Posts tagged ‘green jobs’

Green Collar Jobs Defined

Green collar jobs are rapidly becoming fashionable. The new trend represents a shift to the mainstream of the good old environmentalist approach to life. But what exactly makes a job green? The experts are far from agreed.

Green collar jobs have a magic lure to them. Not only because the people involved in the sector are supposedly making a conscious effort to salvaging what’s left of the earth’s natural resources, but also because they’re believed to drag the ailing economy out of its quagmire. (more…)

May 24, 2008 at 11:00 am 1 comment

LOHAS? Naturalist? Watch Green Marketing Take Shape

apple_bite_7.jpgThe Green market is growing. That´s good news. The first professional marketing studies of the segment are being published. But as professionalism takes off, bad ideas might become the new standard.

Of the few facts about the Green market that can be determined with a degree of precision are its components. There´s a significant trend underway to allude to these as “Lifestyles Of Health And Sustainability“. LOHAS for short. In a recently released study of the LOHAS market by marketing research giant Nielsen and the Natural Marketing institute, LOHAS´ market size was put at $209 billion. This includes services as well as goods that are purchased by ´consumers who have a meaningful sense of environmental and social responsibility and incorporates those values into their purchase decisions.´

That is marketing speak for plain ole eco friendly shoppers. The data for the study goes all the way back to 2002. The two research houses have integrated various tools that the other made and are now offering in depth advice to companies looking to green up their production, especially consumer packaged goods (CPG) manufacturers and retailers looking for ideas on product development, positioning, pricing, communication and distribution.

LOHAS might seem like a rather clear cut market, but not everybody that shops green is classified in identically the same category as every other (green) shopper. NMI divides the market up into five groups. Apart from LOHAS, they classify naturalites, drifters, conventionals and unconcerneds.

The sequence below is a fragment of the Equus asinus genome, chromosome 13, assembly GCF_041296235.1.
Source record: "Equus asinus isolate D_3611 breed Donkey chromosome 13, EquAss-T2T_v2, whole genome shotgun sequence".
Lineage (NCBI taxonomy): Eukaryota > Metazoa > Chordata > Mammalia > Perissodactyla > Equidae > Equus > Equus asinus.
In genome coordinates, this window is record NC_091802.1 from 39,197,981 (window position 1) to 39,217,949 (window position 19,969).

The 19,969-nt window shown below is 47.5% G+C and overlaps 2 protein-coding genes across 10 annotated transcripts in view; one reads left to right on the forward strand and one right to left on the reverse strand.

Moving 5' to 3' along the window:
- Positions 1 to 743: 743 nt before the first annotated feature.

FallingFruit.com features an interview with LOHAS Journal experts who have an interesting conversation which gives you a great idea about this market, whether you are a consumer or marketer. The radio show describes LOHAS as the largest market you´ve never heard about. But that´s either an exaggeration or it´s bound to change fast.

LOHAS is becoming a household item in investment circles and this is where the whole business begins to scare me. For instance, last year, the NMI collaborated with the investment community to launch the LOHAS index. This is a ranking of the top fifty most ethical companies. The list might surprise you; at the top is Microsoft. McDonald´s is in the ranking as well. Who are they kidding you might wonder. When the index was released the creators said that they had included direct consumer input when compiling the list. Consumers had been way less tolerant of companies´ social behavior than the financial analysts. But also way more ignorant, apparently, according to the finance experts. Nevertheless it still is hardly the list I would expect to see.

As the LOHAS market takes shape, it will be incremental to have independent bodies verify that what´s being earmarked as LOHAS actually stands the test.

March 13, 2008 at 2:57 pm 1 comment

Green Job Market – Canadian Advice For Transition

green-jobsGreen jobs are very much on the rise, now that the Green collar sector has become firmly established in the recruitment lingo. A Canadian organisation has created a helpful document advising companies on how to make a succesful transition.

The document, released earlier this week, is entitled Our Green Future: Confronting Climate Change – A just transition to green jobs and it is published by the National Union of Public and General Employees (NUPGE).

The organisation addresses questions that arise from governments’ actions to combat climate change. The main issue is the question of how will the economy be affected and what will happen to workers, their families and communities.

”If a business faces tough regulation or a high carbon tax, will layoffs follow? How will workers and communities adapt as businesses are remodelled in a greener image?”, NUPGE writes on its website. The organisation recommends that the government play a lead role in providing support for workers, their families and communities as they transition to a cleaner economy.

”Strategic initiatives may include protection income, pensions and benefits, training incentives, career planning, as well as sustainable industrial strategies”, it says.
Check the site out here.

February 27, 2008 at 4:16 pm 1 comment












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